Monday, November 13, 2017


––start here.

The idea of writing a duper (I’ll tell you whose word that is later, much later) important blog post crossed my mind, you know the one, that meandering, stream-of-consciousness piece about:
(drum roll please …)
Why it’s important to break your anxious trigger finger and avoid hitting that “send” button too soon.

But then I found someone who could say it better.

It doesn’t matter if you are submitting promotional work as an ad rep, your best cartoon that surely deserves space in the New York Times, or a fictional story taking place on the planet Who Cares
Don't submit too soon. Here’s Anna Sabino to tell you why.

I also considered doing a little public whining in behalf of the many artists not getting paid adequately, or at all, for their work. But then I found somebody who could say that better, too.
Introducing: Jon Westenberg

And then I considered a fine point about the correlation between these two articles. You should definitely read Anna’s first, because if you are lazily thinking of submitting that crappy first draft, you won’t really have the right to jump on the bandwagon of not-so-happy artists speaking out to get paid for what they do. Who’s going to pay for a practice piece?

On the flipside, once you have your artistic gift to the world truly ready for the taking, then read Jon’s article, because you certainly shouldn’t be working for free. Well, you know. Unless the whole world turns that way, and the electric company no longer sends you a bill, and your accountant goes over your expenses and sends you a note stating, “Thank you for letting me serve you. It’s been my honor,” with no invoice attached.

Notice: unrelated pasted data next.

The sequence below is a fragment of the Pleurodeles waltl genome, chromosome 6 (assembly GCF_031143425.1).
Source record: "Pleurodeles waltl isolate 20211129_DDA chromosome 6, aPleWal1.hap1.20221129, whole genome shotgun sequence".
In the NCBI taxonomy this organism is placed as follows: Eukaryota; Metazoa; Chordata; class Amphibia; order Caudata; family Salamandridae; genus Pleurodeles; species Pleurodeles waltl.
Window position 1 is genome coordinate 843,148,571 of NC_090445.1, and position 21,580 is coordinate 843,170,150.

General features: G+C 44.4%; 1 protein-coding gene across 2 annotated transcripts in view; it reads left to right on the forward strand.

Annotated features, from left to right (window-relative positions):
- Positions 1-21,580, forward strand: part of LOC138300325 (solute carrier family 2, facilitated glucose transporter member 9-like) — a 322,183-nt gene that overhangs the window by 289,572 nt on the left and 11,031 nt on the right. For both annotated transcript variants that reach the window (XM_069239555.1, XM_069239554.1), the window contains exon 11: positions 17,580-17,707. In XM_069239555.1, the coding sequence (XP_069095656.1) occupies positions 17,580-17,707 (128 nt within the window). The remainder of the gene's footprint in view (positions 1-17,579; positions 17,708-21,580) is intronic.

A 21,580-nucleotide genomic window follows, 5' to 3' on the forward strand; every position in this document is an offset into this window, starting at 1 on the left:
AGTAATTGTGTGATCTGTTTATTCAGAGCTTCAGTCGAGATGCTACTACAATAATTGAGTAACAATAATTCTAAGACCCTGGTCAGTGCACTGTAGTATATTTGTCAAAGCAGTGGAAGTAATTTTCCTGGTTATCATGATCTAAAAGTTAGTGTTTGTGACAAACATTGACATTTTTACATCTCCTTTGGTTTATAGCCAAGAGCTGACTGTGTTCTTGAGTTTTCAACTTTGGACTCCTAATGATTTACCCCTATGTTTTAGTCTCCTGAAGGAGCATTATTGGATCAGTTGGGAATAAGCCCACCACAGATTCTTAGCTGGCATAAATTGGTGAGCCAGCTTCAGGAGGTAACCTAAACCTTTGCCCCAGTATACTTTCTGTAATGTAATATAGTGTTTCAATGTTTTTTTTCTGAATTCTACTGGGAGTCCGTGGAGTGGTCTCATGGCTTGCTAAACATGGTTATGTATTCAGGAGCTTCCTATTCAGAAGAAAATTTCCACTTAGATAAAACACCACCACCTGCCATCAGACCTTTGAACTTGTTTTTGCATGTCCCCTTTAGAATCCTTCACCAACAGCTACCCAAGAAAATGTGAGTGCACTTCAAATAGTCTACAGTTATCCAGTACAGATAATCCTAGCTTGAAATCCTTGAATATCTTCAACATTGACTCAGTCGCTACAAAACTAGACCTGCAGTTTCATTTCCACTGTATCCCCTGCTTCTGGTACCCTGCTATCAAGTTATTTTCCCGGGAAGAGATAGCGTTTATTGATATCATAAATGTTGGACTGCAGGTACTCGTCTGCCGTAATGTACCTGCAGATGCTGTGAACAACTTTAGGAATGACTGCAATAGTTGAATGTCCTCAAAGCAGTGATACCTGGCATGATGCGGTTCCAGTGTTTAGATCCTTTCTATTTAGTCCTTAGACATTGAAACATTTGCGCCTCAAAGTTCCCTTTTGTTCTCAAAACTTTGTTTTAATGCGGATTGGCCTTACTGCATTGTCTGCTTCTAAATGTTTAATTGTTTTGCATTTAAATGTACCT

Until that day comes, don’t be afraid to stand up for yourself and attach your own invoice to all those favors of long hours of work many folks ask of you.

That’s all I’ve got to say for today.

Happy reading, and if you like this article, please share it.


  1. If you want to be taken seriously as a professional, always put your best foot (work) forward, and don't underestimate your worth. That even works in the world of being a housekeeper/janitor.

    1. Sure does. I think it even works in the nonprofessional world. Say for instance, making friends. Nobody's going to be anxious to befriend a jerk, and on a first meeting, listening to someone in a bad mood wouldn't entice you into keeping that person's number. So, yeah – put your best foot forward in anything you do. Sound advice.

  2. Both good articles! Thanks.

    I must say that there's an inherent mistake in submitting anything you yourself don't really believe in where its quality is concerned. If you don't think it's good enough yet,why the hell would you submit it to someone else and expect them to want it?

    A far as insisting on being paid for doing actual work, I can't count the number of times someone has said "Oh, you're a writer? People are always telling me my life's been so interesting, I should write a book. If you'll write it for me,I'll split the profits with you 50/50 when it's published!" I try to find a polite way of saying "Oh, really? What if it doesn't sell? What if it's not the huge best-seller that you assume it'll be? And most importantly, how do I eat and pay my rent while I'm working on nothing but your biography?" Once I say that I need money upfront, the "deal" falls through.